There are around 180 different species of beetles native to Michigan. It’s not the most beetles of any state, but it’s pretty good nonetheless. Since beetles make up 40% of all the known insects in the world, they’re easy to find just about anywhere you decide to travel.
As a whole, the United States has around 30,000 species of beetles. Nothing else in the insect world comes close. You have to get into mammals to find comparable or overwhelming numbers. The term “native” is an important one to understand. It doesn’t mean the same thing as indigenous.
Native to Michigan means the beetles are either indigenous to Michigan or the species arrived there by any means outside of humans. For instance, if birds accidentally transferred a species of beetle eggs to Michigan 500 years ago, the beetles from those eggs would be native to Michigan later.
Black Beetles in Michigan
There are a lot of black beetles in Michigan. Some of the more interesting ones include the black carpet beetle, the margined blister beetle, and the big-headed ground beetle. Black beetles are fairly common in Michigan and the United States.
While there are a lot of black beetles that aren’t black beetles, there are also multi-colored beetles that fall under the black beetle umbrella. That’s because the term “black beetle” is a category rather than a description.
The pigweed flea beetle is a prime example. While it does have black colorations, its appearance is dominated by a bright, red head area and large, white stripes that travel vertically down its wings. However, despite that description, the pigweed flea beetle is black.
Another example, even weirder than the pigweed flea beetle, is the cucumber beetle, which is barely black at all. The cucumber beetle is a bright, vivacious yellow with glossy, sometimes reflective overtones. The only black on the cucumber beetle is a series of small, black dots or stripes—dots/stripes that resemble the patterning on a ladybug.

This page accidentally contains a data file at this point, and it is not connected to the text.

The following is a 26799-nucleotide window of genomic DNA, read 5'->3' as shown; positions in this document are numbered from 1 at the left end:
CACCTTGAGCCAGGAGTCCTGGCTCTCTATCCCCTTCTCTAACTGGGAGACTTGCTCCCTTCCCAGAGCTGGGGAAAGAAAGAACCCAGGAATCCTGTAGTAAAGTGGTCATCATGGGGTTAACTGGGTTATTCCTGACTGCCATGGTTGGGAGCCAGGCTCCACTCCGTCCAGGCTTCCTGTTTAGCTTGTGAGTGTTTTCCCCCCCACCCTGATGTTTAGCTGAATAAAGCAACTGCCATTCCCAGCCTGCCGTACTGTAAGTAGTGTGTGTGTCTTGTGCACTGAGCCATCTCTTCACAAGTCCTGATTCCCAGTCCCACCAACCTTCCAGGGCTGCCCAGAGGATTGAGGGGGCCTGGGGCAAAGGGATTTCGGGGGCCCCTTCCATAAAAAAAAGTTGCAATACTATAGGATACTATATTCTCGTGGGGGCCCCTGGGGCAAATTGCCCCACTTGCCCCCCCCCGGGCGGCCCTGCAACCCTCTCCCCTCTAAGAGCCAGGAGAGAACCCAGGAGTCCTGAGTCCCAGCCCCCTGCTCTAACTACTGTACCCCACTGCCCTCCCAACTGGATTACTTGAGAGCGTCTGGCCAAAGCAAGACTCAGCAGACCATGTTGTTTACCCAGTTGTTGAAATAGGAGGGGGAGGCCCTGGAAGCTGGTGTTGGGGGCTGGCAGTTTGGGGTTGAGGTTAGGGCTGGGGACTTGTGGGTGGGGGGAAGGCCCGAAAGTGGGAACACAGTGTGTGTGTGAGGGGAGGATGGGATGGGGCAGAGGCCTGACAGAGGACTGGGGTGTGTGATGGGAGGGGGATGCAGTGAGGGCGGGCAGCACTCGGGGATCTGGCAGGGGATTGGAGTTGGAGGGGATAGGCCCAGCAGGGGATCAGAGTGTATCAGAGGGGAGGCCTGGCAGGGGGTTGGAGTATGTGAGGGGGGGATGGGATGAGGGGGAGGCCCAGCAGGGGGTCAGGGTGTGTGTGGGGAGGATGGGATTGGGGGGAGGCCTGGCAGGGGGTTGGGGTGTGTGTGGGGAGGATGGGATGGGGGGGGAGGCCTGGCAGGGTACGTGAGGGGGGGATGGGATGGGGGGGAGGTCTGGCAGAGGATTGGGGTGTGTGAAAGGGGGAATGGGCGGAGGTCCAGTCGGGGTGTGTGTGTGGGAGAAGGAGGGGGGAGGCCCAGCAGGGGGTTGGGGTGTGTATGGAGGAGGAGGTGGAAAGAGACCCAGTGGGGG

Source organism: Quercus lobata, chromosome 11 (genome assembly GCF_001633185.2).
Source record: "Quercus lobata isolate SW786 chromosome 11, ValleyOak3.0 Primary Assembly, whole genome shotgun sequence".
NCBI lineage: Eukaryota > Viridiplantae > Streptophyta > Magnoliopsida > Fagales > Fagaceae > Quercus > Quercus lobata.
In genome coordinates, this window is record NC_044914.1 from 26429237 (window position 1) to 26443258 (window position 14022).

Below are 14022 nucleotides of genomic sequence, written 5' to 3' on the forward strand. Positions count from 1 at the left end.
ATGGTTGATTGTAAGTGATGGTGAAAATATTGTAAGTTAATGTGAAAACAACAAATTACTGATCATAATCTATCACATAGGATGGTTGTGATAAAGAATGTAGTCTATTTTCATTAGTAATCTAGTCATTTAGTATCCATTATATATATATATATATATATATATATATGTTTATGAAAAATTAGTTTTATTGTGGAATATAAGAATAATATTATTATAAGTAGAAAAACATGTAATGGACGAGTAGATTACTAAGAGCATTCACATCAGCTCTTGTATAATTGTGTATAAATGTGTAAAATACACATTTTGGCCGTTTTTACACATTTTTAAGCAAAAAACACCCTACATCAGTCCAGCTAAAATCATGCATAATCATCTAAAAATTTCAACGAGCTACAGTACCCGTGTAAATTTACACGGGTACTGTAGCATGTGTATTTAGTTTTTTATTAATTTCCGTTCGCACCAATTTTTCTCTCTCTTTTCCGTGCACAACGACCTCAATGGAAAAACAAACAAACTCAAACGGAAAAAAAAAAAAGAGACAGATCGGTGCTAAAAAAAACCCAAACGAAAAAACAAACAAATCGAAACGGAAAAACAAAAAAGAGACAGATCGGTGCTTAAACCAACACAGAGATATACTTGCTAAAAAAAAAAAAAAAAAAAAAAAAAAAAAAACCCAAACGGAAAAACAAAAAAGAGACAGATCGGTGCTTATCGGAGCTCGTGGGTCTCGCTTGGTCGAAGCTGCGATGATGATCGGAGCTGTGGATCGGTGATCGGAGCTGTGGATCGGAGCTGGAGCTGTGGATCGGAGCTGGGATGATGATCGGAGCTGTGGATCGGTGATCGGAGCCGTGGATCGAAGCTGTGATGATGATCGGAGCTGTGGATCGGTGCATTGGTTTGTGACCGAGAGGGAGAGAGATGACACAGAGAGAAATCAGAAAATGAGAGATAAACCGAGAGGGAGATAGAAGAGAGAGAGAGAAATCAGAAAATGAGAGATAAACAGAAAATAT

Large Beetles in Michigan
Michigan is home to the largest beetle in the world, otherwise known as the eastern Hercules beetle or just the Hercules beetle. This beetle is mostly tan but also features a series of black, random patterns on its wings. It’s an enormous beetle, with the males often reaching seven inches long. The females aren’t much smaller, either.
Michigan is also home to the stag beetle, which isn’t as large as its giant stag beetle cousin. However, it’s still one big bug, coming in at one and a half inches long. The giant water bug is also one of the largest beetles native to Michigan, although it’s rare to see one.
Giant water bugs are only second to the Hercules beetle. The male often grows to almost five inches in length and has a pair of powerful mandibles for grabbing and holding prey. While they resemble cockroaches, they are far rarer and much larger. As you can see, Michigan plays host to a large variety of beetles, and not all of them are huge or in the black beetle family.
1. American Carrion Beetle
This beetle looks like it belongs in a deck of playing cards, specifically the clubs. Its large, white thorax surrounds a dead black center that resembles a club. Though the abdomen and head are black, the thorax’s contrasting black and clean white stand out.
As its name suggests, the American carrion beetle fondly feeds on carrion. The females will smell a dead carcass from miles away and make their way to it, especially if she’s ready to lay eggs. Once the eggs hatch, the larvae join the feast, facilitating the decaying process.
While not the most cleanly beetle in the world, the American carrion beetle plays a vital role in the cycle of life. Without carrion beetles and other insects that feed on decaying flesh, carcasses would take too long to decay in the wild.
2. Eastern Firefly